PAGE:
Chapter Text

The next time he wakes up, he’s alone in bed.

He doesn’t have time to be bitter about it, because he’s not alone in the room.  There are definitely voices, and the lights are on, and his first instinct is to pull the blanket over his head and ignore everything.  The fact that the instinct exists at all after years on the force and months of terrifying rehab is something of a miracle.

But John doesn’t believe in miracles, so he turns his head and glares across the room as angrily as he can.  He has not one but two Dorians, and he’s sure there was a woman’s voice just a minute ago.  No one pays any attention to him, so he pushes himself up and frowns at the air mattress instead.

Synthetic leg.  Yesterday’s clothes, minus the shirt.  That looks like his phone on top of Dorian’s field charger, and he can’t help wondering if that’s bad for it.  It’s a proximity charge, right?  What’s to stop it from frying anything smaller than a full-size police bot?

“John,” Dorian’s voice says.  John looks up, and yeah, he looks about the way he sounds: fond, but wary, like he’s not sure what John’s going to do.  “Good morning.”

John squints at him, then across the room at the other Dorian.  Huh.  That’s what he thought.  He frowns up at his own Dorian and asks, “Why are you wearing his clothes?”

He realizes what a stupid question it is only after it’s out, and he lowers his head to scrub his hand through his hair.  “No, sorry,” he mutters.  This day’s off to a great start already.  “Of course you are.”

The air mattress barely moves with Dorian’s weight, a testament to the thing’s construction.  It’s Dorian that matters, of course, and John leans into him when Dorian presses their shoulders together.  “Good eye,” Dorian murmurs, and John doesn’t get it for a long moment.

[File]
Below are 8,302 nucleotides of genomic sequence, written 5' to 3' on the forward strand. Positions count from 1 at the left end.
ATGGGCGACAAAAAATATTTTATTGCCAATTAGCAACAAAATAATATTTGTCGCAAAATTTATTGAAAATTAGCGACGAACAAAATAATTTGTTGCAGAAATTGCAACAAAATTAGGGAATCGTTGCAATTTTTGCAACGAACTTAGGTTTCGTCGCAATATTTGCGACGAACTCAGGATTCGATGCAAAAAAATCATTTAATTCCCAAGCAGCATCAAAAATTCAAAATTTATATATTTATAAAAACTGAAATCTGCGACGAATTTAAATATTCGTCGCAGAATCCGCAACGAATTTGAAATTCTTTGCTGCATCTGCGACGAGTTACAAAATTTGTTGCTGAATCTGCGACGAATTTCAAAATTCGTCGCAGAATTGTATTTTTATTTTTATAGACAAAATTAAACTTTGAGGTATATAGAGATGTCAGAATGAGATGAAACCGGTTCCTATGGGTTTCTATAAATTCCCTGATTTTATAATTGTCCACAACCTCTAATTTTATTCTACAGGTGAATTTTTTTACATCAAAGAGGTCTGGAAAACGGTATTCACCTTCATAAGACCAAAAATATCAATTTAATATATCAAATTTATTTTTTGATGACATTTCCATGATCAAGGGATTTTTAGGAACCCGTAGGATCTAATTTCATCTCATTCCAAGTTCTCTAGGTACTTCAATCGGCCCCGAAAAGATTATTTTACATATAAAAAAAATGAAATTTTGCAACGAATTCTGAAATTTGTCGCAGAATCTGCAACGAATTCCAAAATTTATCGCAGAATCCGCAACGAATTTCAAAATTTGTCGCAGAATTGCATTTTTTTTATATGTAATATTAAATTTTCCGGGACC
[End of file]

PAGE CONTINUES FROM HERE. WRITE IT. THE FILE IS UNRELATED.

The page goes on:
Then he blinks, and he wants to look again, but it’s not worth pulling away from Dorian’s warmth.  Of course he can tell them apart.  But since when?  And how?  They’re not only identical, they’ve deliberately reversed any visual cues he might have had.

“Yeah,” he says at last.  “No fencing matches for you.”

Dorian sounds amused when he says, “You realize we’re nothing like identical twins.”

John gives an incredulous huff.  “You’re exactly like identical twins,” he says.  “You’re the same blueprint with different souls.  Literally separated at birth.  Don’t tell me this isn’t like the movie.”

“Have you actually seen this movie?” Dorian wants to know.  “The parents play a key role.”

“Households,” John says.  “They switch to meet the rest of their family.  You’re meeting his, he’s meeting yours.”

“But you can tell us apart,” Dorian says.

“This may surprise you,” John tells him, “but I’m a detective.  I have skills.”

“You’re right,” Dorian says.  “That does surprise me.”

John can’t help but grin.  “What are you still doing here, anyway?  Not that I’m complaining, but, uh.  I wasn’t even sure I’d see you this morning.”

“I wouldn’t leave like that,” Dorian says.  It sounds matter-of-fact, not like he’s surprised John thinks he would or ashamed that he almost did.  It’s totally without baggage, and John’s almost forgotten what that’s like.

“Good,” he says.  It probably doesn’t sound anywhere near as neutral as Dorian, but it’s how he feels, so he’s going with it.  “I’m glad.”